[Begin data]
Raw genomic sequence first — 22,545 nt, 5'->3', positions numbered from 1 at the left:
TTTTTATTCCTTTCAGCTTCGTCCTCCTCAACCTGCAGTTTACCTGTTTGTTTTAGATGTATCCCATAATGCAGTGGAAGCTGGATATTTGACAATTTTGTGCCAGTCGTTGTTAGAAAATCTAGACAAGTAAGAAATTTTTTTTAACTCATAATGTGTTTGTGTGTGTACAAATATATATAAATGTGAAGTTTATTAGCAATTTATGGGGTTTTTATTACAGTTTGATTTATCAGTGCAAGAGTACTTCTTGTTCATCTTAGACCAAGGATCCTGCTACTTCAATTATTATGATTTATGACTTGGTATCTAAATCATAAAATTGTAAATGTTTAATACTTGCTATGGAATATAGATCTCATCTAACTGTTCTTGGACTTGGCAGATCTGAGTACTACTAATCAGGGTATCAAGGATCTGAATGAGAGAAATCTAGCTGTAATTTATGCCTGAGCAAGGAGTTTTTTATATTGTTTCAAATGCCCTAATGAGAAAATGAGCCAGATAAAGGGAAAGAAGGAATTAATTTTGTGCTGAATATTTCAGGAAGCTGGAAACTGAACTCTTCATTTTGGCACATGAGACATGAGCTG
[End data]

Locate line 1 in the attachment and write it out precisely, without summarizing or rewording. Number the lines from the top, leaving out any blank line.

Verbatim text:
Raw genomic sequence first — 22,545 nt, 5'->3', positions numbered from 1 at the left: